Akka is also part of Typesafe’s stack and provides an event-driven and self-healing concurrency platform based on an Erlang-style, actor-based concurrency model for the JVM. In summary, Akka helps Klout’s search go fast! We have actors for the different searches we support, messages are dispatched to their mailboxes as Play’s controller actions are invoked. Akka actors, which are pretty similar to Scala actors, allow us to effortlessly execute parallel searches to minimize overall response time to provide our users the best experience possible.

If you are down to Play! come join us and follow us on Twitter as @_felipera and @dwollen.

Happy Searching!

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Felipe Oliveira and Derek Wollenstein

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This entry was posted on Friday, December 9th, 2011 at 7:42 am and is filed under engineering. You can follow any responses to this entry through the RSS 2.0 feed.

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  • Jorge A. Mussuto

    #FF as @_felipera and @dwollen. #klout #search

  • Anonymous

    Thank you for all these explanations. However, it remains to know the guidelines that permit the calculation of your Klout index. Indeed, except for all the details that you have listed, we do not know more about the differences between the networks, what are the different coefficients, etc …
    Unfortunately, there are still inconsistencies in my case my network increases as my index decreasesnetwork!
    A little more transparency would be ideal …

  • Steven Young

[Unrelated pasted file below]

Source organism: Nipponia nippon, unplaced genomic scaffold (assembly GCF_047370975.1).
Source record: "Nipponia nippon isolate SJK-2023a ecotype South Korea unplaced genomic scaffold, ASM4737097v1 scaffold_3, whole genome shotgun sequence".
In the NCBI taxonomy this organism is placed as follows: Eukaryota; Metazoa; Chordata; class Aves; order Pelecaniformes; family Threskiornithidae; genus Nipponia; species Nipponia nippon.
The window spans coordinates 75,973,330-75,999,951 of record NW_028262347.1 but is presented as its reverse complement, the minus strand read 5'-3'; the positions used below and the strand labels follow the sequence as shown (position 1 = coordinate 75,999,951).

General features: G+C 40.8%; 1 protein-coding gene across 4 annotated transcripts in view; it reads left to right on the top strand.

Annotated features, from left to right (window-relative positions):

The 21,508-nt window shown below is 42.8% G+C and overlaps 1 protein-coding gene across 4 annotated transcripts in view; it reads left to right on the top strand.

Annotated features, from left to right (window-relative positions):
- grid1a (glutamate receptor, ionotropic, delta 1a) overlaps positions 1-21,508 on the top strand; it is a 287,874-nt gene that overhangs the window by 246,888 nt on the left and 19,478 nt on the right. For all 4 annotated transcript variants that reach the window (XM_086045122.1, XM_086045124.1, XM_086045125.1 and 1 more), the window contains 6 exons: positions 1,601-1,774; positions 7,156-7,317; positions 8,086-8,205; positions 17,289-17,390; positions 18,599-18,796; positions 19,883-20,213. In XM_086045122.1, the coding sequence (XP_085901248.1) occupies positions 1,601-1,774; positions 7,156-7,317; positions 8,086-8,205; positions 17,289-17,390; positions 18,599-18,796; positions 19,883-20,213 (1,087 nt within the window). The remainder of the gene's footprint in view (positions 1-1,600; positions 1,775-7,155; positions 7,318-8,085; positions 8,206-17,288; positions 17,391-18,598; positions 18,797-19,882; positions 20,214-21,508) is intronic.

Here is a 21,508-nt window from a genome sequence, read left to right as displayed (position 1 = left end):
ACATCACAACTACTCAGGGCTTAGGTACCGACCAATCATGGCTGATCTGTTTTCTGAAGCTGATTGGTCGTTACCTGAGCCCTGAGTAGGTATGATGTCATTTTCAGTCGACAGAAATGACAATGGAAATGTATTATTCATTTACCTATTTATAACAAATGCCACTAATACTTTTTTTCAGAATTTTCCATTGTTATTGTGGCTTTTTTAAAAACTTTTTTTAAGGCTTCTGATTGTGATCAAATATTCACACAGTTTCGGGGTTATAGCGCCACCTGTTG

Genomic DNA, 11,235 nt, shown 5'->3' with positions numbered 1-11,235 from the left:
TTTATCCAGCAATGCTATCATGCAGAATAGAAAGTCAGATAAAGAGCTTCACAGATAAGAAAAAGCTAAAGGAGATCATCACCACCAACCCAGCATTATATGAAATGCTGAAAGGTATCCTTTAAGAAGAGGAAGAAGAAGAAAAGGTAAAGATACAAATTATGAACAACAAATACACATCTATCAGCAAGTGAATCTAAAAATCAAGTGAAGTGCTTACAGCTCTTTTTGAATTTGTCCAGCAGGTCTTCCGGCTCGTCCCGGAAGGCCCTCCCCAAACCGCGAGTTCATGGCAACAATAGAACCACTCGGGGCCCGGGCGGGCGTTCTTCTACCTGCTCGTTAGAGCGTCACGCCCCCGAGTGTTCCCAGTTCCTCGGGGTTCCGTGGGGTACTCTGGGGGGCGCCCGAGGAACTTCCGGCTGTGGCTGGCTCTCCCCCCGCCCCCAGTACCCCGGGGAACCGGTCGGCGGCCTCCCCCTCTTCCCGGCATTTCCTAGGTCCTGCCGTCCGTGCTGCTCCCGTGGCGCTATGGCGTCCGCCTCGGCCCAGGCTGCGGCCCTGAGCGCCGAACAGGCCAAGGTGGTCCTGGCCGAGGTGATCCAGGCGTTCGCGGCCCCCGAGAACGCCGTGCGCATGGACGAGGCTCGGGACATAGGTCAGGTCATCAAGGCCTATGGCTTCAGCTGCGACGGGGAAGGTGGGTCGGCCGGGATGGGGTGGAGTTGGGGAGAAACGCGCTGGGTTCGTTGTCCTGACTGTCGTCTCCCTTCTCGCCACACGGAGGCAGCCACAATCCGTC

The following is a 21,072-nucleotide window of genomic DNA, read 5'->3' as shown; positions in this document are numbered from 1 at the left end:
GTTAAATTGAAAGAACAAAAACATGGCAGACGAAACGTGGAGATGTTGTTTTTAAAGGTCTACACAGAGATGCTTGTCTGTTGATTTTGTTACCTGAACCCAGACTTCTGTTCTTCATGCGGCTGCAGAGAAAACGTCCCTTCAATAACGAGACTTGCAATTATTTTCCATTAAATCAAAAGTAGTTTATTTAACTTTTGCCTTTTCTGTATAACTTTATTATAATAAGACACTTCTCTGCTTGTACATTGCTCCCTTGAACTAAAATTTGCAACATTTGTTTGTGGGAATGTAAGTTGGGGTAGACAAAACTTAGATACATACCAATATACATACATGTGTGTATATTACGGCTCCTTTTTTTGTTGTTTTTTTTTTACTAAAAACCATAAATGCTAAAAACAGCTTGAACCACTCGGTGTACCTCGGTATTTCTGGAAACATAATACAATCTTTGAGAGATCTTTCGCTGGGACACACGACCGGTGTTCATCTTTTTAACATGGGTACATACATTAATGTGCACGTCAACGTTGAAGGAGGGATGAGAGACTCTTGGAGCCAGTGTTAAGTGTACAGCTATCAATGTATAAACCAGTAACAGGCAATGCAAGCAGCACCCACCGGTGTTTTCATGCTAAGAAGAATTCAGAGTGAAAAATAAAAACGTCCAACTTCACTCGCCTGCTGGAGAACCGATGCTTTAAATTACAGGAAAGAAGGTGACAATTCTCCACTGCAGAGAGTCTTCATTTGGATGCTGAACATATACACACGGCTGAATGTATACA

This post seems to be more targeted towards those who are interested in the driving technology behind Klout, not the algorithm behind the score.

    I’m sure Klout is well aware of the lack of transparency towards score. It is still in “Beta” and understandable that giving such details could skew the results of data being collected. “Gaming” the score comes to mind.

    As a developer and student looking in to these new emerging technologies, I have found this post very insightful. Thanks a lot for taking the time to break down the tech. I look forward to future posts like this.

  • Felipe Oliveira

    That’s correct, we are working hard at Klout to make our score more transparent. Some very exciting things are coming up, stay tuned!

  • Charlie Liang Yuan

    You guys are awesome! Keep up the great work!

  • Internet Marketing Company

    Now klout is on the path of providing more best things to its users and on right direction the klout is! Great .

  • Felipe Oliveira

    Thank you very much! We are working hard to do just that.

  • Fawn

    Can you help me with something?  Klout says my main activity being tracked is Twitter.  But I use Twitter as my main social media tool and received hundreds of comments each day.  But somehow Klout isn’t able to see that.  Is there a reason?  When I login to Klout using my FB account, it shows they are successfully connected.  But when I go to my score analysis, it tells me I still need to connect my facebook account. I’m confused. Please help.  I’m at  Thank you in advance for your response.

  • Fawn

    Oh yes, and my Facebook fan page is  Thanks!

  • Fawn

    Sorry, I meant to say I use Facebook as my main social media tool not Twitter.  You probably figured that out but I wanted to clarify that point.  Thanks!